I don’t know where the latest unrest in Iran will lead -- and neither does anyone else -- but it seems like the regime is losing whatever legitimacy it had left and may also be losing its capacity to squelch dissent with displays of force. (As before, Andrew Sullivan's Daily Dish has lots of videos and commentary on events there.) The outcome of this sort of challenge is inherently difficult to forecast, as it is nearly impossible to know ex ante when a critical “tipping point” might be reached. At a minimum, the regime has clearly gotten significantly weaker since the contested election last summer.
Here are some cautionary lessons to bear in mind. First, we do not know enough about internal dynamics in Iran to intervene intelligently, and trying to reinforce or support the Green Movement is as likely to hurt them as to help them. So our official position needs to measured and temperate, and to scrupulously avoid any suggestion that we are egging the Greens on or actively backing them with material aid.
Second, this is an especially foolish time to be rattling sabers and threatening military action. Threatening or using force is precisely the sort of external interference that might give the current regime a new lease on life. If you’d like to see a new government in Tehran, in short, we should say relatively little and do almost nothing. I don’t object to making it clear how much the U.S. government deplores the regime’s repressive measures, but this is one of those moment where we ought to say less than we feel.
If you’re looking for a useful historical analogy, think back to the "velvet revolutions" in Eastern Europe. Neoconservatives used to argue that the rapid and mostly peaceful collapse of communism proved that rapid democratic transformations were possible in unlikely settings, and they used that argument to justify trying the same thing in Iraq. (We all know how well that turned out.) In fact, the velvet revolutions were a triumph of slow and patient engagement from a position of strength. The upheavals in Eastern Europe were an indigenous phenomenon and the product of containment, diplomatic engagement, and the slow-but-steady spread of democratic ideals through the Helsinki process and other mechanisms. And the first Bush administration was smart enough to keep its hands off until the demise of communism was irreversible, which is precisely the approach we ought to take toward Iran today.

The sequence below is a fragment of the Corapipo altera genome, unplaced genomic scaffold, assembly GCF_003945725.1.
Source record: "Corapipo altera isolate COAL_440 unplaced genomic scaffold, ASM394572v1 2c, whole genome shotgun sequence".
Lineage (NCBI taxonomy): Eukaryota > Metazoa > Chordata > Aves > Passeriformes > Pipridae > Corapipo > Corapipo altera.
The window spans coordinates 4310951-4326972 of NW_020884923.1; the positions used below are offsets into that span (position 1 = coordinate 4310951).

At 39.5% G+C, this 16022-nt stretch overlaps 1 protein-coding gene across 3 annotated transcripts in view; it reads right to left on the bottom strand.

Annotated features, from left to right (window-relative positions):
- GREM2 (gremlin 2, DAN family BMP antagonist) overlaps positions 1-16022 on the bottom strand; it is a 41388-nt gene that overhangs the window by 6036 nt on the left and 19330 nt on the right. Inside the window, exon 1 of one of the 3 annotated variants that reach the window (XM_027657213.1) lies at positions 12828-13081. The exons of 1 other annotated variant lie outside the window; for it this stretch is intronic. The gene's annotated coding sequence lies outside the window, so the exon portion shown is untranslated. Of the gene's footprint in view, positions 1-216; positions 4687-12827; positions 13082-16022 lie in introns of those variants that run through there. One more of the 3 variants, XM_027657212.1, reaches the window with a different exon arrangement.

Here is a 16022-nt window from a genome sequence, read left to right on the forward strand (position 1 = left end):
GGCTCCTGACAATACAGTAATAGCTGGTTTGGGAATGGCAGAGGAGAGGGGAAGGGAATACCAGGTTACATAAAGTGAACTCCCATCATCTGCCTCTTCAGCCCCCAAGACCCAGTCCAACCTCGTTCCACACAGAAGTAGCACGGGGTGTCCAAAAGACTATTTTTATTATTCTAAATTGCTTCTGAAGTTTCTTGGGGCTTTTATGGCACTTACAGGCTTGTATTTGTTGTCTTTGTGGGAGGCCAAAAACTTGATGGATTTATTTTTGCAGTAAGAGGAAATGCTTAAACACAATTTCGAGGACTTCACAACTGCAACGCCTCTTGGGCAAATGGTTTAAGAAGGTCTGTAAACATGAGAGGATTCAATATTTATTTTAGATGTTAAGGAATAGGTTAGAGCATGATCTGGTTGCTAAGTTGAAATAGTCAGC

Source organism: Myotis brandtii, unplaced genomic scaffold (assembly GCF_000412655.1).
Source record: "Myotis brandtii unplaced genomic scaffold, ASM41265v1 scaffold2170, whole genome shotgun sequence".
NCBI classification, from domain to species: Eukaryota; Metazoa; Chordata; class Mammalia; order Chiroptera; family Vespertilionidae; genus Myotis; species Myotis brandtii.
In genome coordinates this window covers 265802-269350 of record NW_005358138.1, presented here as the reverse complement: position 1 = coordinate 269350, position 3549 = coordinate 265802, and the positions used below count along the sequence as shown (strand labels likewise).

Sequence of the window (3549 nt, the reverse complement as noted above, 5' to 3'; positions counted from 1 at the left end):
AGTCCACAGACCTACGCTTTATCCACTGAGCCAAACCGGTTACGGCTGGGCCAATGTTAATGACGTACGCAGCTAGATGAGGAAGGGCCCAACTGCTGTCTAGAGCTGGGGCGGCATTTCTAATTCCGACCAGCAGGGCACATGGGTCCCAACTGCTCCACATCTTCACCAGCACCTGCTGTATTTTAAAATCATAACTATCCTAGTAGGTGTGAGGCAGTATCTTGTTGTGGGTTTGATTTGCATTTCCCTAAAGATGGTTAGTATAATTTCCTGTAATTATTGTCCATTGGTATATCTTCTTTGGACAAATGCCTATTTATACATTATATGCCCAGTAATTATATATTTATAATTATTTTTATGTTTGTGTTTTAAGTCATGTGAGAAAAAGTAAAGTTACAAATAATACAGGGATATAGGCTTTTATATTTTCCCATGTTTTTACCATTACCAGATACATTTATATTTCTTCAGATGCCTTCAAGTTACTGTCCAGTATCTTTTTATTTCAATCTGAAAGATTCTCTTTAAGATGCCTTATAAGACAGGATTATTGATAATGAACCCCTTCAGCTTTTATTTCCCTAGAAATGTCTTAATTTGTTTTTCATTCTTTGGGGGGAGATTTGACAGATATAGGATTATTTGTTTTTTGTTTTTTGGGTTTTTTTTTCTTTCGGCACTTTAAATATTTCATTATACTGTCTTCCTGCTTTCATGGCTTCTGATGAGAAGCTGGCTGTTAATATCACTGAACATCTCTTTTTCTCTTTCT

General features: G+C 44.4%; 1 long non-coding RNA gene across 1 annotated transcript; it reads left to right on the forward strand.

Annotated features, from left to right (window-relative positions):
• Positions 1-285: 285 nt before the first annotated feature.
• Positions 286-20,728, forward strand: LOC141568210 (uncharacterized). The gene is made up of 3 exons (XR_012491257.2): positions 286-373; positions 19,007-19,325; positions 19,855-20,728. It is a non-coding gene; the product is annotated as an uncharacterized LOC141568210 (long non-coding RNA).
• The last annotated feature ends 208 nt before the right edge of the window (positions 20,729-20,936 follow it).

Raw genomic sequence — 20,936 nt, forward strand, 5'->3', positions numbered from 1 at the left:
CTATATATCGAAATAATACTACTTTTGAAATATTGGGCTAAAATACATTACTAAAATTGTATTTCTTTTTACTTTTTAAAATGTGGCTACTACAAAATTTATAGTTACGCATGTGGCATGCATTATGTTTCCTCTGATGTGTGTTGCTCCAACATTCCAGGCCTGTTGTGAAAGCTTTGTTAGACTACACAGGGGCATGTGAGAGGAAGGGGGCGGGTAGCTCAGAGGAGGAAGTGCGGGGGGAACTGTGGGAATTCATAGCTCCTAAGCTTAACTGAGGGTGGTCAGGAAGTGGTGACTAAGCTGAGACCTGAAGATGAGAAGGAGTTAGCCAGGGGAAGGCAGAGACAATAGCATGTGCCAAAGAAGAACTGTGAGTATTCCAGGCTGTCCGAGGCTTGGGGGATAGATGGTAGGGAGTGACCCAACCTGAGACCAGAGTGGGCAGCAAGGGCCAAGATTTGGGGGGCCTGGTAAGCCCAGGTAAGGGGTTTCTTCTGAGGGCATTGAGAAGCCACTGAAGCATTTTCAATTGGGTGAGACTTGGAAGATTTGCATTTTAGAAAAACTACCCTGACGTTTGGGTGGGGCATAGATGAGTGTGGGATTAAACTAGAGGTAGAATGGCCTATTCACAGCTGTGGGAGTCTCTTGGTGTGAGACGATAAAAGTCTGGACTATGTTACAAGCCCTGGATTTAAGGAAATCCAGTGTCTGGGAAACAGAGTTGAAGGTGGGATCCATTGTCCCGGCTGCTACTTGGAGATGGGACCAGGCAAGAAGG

Finally, as I mentioned a few days ago, we should not assume that a Green triumph in Iran would eliminate all sources of friction between Iran and the West. A new government would probably seek to continue Iran’s nuclear enrichment program and will certainly want a secure (read: superior) position in its own neighborhood. In practice, that means trying to achieve an imbalance of power in its favor, which will make the U.S. uncomfortable. If the clerical regime falls and we continue to insist that Iran stop enriching uranium and conform to our policy preferences, that will convince many Iranians that the United States is irrevocably hostile to their country and not just to the current regime. So I hope somebody in the Obama administration is starting to think about a) what we do if the Green Movement succeeds, b) what we do if it fails, and c) how to keep hawks in the United States and Israel from making things worse.
Stephen M. Walt is the Robert and Renée Belfer professor of international relations at Harvard University.